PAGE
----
Boeing 737 jets grounded globally as officials investigate technical issues behind fatal crash
|National Post 11 Mar 2019 at 10:50|
When the Ethiopian Airlines flight took off Sunday, trouble appeared to begin almost immediately. The pilots told air traffic controllers that they were experiencing technical problems all while the plane gained and lost altitude repeatedly before taking the final, fatal plunge.
Authorities recovered the black box but it was partially damaged, an airline official said. “We will see what we can retrieve from it.”
Ethiopian Airlines announced Monday it would ground the model aircraft that was involved in a devastating crash that killed everyone on board just minutes after takeoff, following the lead of Chinese aviation authorities.
A national day of mourning has been declared in Ethiopia and investigators are sifting through the crash site to identify remains so they can ultimately be repatriated to the families.
China’s Civil Aviation Administration said in a statement early Monday that it had asked domestic airlines to temporarily ground all Boeing 737 MAX 8 jets before 6 p.m. It was the first time China had taken the lead in ordering a model grounded before other national aviation agencies.
Cayman Airways also suspended the use of the Boeing 737 MAX 8 plane, the latest version of the industry’s most popular passenger airline.
Ethiopian Airlines said in a statement that the fleet would be grounded “as extra safety precaution.”
The same plane model crashed shortly after takeoff in October in Indonesia, raising concerns about the aircraft. “So there might be a technical issue on this breed of aircraft so even though the investigation is not yet done, we decided to ground them for a while for technical checkup,” airline spokesman Binyamin Demesse said.
A graphic showing how the stall feature works on the aircraft and how the Ethiopia Airlines flight lost control. Graphic News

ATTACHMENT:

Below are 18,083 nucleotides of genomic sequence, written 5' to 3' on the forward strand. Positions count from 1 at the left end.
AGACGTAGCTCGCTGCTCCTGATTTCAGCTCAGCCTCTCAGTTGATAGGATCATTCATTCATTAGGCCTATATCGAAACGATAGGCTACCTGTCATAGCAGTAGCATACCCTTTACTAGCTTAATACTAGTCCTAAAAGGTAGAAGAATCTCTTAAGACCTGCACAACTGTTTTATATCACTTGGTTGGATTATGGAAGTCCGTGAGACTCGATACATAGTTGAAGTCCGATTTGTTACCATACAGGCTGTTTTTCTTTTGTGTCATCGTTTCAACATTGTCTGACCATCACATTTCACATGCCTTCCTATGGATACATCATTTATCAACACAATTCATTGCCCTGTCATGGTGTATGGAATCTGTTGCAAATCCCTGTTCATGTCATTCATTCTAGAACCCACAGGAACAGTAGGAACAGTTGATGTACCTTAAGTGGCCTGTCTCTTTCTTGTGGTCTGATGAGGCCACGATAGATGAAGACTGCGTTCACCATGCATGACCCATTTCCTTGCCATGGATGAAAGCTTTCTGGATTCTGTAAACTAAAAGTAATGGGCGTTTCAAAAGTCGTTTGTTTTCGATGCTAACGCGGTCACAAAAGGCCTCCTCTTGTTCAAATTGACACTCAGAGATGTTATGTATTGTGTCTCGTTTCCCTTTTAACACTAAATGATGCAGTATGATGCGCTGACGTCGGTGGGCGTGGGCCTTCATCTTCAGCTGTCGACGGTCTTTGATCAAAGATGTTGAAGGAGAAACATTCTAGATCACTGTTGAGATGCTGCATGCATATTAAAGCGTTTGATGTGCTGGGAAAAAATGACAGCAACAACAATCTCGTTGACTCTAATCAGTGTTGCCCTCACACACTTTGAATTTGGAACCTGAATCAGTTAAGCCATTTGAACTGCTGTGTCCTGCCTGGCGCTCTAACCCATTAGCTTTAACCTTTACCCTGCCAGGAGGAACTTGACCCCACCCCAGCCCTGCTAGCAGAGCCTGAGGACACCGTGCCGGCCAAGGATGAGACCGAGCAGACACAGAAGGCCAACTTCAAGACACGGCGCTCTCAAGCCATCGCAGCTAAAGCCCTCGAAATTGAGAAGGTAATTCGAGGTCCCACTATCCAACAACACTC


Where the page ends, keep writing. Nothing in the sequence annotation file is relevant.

The company’s chief executive, Tewolde Gebremariam, said Sunday there were six planes in the fleet and initially the decision had been not to suspend them.
That changed following China’s order, which affected hundreds of flights there. Some 13 carriers operate more than 90 of the Boeing 737 MAX 8 jets, according to domestic media.
“There were certain similarities in the fact that two air crashes were newly delivered Boeing 737-8 aircraft, and they both occurred in the take off phase,” the Chinese agency said in a statement referring to the crashes in Ethiopia and Indonesia. All planes of that model would be grounded until further notice according to Chinese policies allowing “zero tolerance for safety hazards” and risks, the agency said, adding that it would also contact the U.S. Federal Aviation Administration and Boeing for consultation.
A spokeswoman for Boeing China said the company was staying in touch with all of its customers and government regulators and working closely with the investigation team in Ethiopia to understand the cause of the crash.
In Vietnam, meanwhile, the Civil Aviation Authority said it would not license the use of the Max plane in the country pending the results of investigations and remedial measures. While there are currently no Max 8 aircraft in use in Vietnam, budget airline VietJet Air ordered 100 Boeing 737 Max aircraft in February, including 20 of the Max 8 version, at the same time that President Donald Trump was meeting with Vietnamese leaders in Hanoi.